The Florida Museum of Natural History By Alex Story

Nature on Display

One of the many exhibits that I found to be particularly enjoyable was an area designed to give the observer a perspective of a very small fish or aquatic organism in their environment. This display magnified the actual size of the organic structures and organisms that would be found in a body of water in Florida, and made it seem as though you were swimming among the fish. This seemingly simple exhibit gave me a profound perspective on the actual visual components of a fish's environment, and an idea of what its surroundings would look like. We often hear of seeing something through a "bird's eye view", but the view of a fish is something much more rare and interesting. The exhibit was able to capture my attention in this way, and proved to be a viable medium in producing interest in the habitat of fish.

Nature and Ethics

Prior to my visit to the museum, I took many classes centered around conservation and the sheer vital nature of our environment, one of these classes was called environmental ethics. In this class, we read many of Leopold's works and studied them closely, and as a result, I gained an important understanding of our dire need to respect the land on which we live and depend on. A break from our anthropocentric views is desperately needed to conserve our precious environment and halt our destructive tendencies. My time at the museum reinforced these views, as I traveled deeper into the building, and further into the native american exhibits, I could sense a very different culture, that I was almost envious of. In native American culture, including the tribe that was once settled in the Gainesville area, the gods were nearly synonymous with the land and the natural processes of the Earth. The Native Americans seemed to realize the important role nature plays in our lives, and that nature is in fact life itself. The exhibits outlining the daily life of the Native Floridians depicted their more simple and biocentric lifestyle in all that they did up until they were exterminated by European settlers.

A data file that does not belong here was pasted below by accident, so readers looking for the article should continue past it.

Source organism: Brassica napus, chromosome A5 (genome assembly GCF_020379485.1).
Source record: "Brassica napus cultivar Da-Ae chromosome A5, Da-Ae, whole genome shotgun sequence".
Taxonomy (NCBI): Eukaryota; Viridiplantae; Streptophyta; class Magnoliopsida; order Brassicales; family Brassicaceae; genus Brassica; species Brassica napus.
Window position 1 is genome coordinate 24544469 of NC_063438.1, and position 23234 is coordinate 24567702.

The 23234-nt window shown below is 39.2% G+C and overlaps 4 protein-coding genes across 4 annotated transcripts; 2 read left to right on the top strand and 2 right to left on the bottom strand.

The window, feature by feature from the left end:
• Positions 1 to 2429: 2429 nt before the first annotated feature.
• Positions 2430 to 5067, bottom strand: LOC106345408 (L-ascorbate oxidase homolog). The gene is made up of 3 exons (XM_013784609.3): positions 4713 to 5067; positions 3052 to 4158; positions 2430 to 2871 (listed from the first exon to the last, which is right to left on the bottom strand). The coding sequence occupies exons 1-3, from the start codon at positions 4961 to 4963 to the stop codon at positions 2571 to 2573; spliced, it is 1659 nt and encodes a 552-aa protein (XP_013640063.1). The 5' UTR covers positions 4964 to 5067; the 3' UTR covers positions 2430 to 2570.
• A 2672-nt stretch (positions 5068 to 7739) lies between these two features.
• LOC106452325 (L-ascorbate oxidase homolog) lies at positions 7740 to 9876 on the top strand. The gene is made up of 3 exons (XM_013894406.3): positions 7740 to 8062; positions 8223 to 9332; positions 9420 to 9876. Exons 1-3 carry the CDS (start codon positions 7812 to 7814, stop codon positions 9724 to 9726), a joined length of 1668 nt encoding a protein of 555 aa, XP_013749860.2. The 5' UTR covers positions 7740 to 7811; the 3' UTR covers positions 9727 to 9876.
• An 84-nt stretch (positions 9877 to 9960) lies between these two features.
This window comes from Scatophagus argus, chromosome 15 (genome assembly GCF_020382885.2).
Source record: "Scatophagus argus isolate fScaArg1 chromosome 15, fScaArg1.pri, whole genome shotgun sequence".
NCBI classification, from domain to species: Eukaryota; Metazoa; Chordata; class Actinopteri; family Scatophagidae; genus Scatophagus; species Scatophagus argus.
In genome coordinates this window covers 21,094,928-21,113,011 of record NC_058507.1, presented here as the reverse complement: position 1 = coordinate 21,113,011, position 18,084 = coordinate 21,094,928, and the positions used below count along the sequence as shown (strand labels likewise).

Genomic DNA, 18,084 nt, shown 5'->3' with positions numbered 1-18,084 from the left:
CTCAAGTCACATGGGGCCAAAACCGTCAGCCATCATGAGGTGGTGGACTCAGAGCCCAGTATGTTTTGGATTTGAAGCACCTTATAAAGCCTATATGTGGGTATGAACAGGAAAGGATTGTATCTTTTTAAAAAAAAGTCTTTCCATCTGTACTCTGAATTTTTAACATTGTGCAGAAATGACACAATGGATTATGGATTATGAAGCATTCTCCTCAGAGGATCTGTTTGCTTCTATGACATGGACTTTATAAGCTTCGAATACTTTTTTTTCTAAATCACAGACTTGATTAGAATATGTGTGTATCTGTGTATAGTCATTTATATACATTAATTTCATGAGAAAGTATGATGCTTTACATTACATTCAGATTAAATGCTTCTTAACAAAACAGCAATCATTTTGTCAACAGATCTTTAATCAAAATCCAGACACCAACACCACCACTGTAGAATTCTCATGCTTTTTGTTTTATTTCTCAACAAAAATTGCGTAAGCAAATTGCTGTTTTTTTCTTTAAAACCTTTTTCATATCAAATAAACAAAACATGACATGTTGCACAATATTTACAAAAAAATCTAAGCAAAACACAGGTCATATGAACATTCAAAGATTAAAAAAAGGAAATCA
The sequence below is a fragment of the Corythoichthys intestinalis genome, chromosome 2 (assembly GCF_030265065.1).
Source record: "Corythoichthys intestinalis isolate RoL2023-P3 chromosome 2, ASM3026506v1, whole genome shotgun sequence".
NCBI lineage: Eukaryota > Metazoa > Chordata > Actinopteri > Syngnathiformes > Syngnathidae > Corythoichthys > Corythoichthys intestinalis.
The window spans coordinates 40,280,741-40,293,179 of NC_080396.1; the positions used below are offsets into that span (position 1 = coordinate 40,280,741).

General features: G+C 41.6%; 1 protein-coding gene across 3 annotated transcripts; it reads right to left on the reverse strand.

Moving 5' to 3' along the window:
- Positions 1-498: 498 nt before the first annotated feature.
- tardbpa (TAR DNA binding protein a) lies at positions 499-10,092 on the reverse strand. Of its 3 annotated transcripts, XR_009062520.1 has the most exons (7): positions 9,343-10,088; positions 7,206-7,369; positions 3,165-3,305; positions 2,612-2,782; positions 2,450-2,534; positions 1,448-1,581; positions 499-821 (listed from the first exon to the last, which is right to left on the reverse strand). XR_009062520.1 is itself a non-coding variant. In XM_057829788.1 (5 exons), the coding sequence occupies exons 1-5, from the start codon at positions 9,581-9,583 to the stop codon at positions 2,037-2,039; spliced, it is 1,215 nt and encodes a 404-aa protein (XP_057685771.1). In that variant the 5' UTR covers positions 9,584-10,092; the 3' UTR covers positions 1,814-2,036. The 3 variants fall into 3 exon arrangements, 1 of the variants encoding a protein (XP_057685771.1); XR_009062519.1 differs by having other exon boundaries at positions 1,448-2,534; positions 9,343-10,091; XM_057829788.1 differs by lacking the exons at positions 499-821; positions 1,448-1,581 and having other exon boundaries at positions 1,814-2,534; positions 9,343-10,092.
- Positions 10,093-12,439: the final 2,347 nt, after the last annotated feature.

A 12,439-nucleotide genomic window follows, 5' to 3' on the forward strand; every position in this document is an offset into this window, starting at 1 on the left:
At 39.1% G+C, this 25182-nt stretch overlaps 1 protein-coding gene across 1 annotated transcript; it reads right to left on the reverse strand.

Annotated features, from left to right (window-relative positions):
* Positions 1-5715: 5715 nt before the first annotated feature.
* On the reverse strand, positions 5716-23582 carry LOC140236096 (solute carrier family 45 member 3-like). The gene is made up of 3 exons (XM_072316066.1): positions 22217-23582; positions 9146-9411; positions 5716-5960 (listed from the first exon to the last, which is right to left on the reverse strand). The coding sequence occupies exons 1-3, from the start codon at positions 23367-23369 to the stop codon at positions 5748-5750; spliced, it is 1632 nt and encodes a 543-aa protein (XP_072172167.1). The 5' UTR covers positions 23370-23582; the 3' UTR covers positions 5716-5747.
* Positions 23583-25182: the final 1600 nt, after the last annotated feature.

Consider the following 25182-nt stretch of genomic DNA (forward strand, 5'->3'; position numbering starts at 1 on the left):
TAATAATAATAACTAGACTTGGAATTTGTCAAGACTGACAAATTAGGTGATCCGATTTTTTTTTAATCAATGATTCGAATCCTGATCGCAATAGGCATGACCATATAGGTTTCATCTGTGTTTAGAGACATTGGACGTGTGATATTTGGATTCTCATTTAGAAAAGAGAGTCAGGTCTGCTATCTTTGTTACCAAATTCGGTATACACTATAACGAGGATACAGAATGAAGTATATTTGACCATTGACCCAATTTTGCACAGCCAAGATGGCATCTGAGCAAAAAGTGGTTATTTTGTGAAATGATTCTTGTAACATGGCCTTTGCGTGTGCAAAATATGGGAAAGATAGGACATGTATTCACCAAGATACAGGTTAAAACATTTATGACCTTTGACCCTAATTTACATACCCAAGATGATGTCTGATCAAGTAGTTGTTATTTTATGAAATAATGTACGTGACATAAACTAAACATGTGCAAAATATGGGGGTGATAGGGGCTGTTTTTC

Nature and the Human Spirit

The mystery and majesty of nature is beautifully evident in nearly every exhibit the museum has to offer, but perhaps the most powerful of these that I came across were the many displays of Native American Life, as well as all of the exhibits that were able to vividly depict the lives and nature of other species living in our shared world. The museum helped me to step out of my ordinary life, even if for just a moment, by opening up my mind to alternate perspectives which I previously never would have bothered to consider, such as the fish, or the Native American tribes, or even the ancient rocks and minerals on display. The museum of natural history allows us to break from our traditional and confined perspectives, and view the world from alternative outlets. This is an extremely important task, as it urges mankind to be more conscious of their actions and possible impacts on the living environment aside from themselves. To appreciate the majesty and mystery of the natural world goes hand and hand in developing a more respectful outlook on nature, and will lead to better treatment of the Earth for generations to come.


All photos taken by myself.

Made with Adobe Slate

Make your words and images move.

Get Slate

Report Abuse

If you feel that this video content violates the Adobe Terms of Use, you may report this content by filling out this quick form.

To report a Copyright Violation, please follow Section 17 in the Terms of Use.